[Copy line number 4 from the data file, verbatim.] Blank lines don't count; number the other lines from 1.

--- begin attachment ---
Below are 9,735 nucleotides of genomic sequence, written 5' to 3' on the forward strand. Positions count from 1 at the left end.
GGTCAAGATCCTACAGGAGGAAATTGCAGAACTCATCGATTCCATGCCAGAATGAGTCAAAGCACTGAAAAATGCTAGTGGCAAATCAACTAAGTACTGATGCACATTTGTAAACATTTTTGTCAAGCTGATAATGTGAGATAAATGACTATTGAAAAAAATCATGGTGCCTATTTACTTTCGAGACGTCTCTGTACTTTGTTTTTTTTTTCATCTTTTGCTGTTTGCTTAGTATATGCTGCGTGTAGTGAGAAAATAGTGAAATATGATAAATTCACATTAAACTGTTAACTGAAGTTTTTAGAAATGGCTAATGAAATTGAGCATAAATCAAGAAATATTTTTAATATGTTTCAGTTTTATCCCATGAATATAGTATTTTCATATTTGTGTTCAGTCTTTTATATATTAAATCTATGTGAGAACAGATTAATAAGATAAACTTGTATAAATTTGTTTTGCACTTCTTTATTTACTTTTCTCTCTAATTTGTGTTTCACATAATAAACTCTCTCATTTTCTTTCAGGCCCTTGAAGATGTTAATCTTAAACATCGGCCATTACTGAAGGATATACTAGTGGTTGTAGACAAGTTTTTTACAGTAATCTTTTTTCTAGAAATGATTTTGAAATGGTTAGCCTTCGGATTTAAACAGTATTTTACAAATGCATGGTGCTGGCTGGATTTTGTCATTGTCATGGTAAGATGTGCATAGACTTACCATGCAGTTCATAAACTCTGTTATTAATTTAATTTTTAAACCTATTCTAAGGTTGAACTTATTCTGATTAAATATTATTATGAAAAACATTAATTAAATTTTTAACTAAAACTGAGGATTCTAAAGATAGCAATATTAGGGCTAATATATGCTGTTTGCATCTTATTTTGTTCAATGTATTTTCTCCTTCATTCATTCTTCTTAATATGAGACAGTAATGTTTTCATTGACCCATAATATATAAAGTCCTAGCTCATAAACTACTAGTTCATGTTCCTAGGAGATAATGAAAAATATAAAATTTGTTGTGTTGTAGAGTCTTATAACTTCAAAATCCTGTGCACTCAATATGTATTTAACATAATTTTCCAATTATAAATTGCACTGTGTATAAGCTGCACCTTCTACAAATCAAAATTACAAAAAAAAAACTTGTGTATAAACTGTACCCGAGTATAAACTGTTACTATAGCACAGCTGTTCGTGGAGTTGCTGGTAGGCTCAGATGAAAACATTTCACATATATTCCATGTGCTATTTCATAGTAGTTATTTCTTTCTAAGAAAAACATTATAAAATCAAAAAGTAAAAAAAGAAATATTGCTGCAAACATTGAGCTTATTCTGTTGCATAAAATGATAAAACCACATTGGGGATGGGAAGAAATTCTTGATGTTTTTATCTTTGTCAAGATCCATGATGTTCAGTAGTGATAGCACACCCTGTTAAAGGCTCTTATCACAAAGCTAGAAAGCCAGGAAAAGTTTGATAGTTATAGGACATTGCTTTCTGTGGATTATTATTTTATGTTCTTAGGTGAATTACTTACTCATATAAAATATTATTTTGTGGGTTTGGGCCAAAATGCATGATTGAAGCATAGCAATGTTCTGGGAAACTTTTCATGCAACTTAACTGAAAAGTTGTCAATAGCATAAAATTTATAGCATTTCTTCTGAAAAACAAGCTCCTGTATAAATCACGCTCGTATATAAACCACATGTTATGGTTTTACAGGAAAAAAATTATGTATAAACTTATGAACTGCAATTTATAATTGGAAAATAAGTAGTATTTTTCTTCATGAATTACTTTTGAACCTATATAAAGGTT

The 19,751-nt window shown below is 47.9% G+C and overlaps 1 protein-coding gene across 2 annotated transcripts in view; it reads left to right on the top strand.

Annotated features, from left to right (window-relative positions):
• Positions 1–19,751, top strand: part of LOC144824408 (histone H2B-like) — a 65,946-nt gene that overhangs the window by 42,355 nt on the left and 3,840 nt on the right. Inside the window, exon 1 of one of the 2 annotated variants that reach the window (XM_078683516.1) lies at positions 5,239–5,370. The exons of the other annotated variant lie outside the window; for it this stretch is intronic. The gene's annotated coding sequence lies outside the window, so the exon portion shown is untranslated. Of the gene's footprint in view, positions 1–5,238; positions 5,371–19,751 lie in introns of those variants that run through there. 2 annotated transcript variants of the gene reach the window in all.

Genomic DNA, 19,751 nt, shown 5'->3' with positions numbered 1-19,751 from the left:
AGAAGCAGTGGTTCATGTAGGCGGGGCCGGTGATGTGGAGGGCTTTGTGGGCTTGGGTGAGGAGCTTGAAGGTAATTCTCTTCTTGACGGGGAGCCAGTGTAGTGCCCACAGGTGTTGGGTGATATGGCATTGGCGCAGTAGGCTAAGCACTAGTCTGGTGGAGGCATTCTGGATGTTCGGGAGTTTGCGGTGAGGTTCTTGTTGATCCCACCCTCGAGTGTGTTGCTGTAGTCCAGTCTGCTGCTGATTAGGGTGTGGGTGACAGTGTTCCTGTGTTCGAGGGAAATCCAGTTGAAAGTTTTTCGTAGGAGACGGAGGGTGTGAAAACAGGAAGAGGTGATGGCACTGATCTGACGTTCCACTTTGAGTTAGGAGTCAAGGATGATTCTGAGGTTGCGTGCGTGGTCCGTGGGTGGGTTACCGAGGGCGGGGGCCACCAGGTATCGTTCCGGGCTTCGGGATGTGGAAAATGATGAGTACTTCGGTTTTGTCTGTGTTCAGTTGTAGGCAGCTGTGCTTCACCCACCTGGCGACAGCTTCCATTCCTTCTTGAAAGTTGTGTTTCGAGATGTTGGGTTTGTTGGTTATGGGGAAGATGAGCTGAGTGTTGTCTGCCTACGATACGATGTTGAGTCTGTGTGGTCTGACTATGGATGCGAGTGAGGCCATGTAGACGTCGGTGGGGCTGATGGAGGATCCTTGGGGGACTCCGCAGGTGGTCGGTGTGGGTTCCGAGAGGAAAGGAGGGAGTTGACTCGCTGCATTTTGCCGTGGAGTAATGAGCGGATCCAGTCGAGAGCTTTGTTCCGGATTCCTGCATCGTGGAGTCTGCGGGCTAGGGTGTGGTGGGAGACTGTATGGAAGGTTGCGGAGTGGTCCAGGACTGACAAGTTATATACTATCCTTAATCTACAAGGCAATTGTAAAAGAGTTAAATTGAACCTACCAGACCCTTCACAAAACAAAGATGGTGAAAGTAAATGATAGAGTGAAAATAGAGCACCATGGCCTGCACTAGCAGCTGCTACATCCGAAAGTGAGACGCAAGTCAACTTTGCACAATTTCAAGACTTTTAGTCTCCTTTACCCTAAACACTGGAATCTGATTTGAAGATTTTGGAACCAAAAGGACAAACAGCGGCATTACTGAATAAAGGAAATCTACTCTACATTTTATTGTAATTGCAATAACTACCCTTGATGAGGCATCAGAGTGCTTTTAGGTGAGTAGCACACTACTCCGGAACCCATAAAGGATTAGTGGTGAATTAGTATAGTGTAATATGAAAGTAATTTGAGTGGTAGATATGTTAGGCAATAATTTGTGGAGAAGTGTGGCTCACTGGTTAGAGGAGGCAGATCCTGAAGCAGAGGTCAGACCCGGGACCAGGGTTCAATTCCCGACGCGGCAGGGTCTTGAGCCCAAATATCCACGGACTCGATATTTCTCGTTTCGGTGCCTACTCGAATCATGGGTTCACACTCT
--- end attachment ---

Annotated features, from left to right (window-relative positions):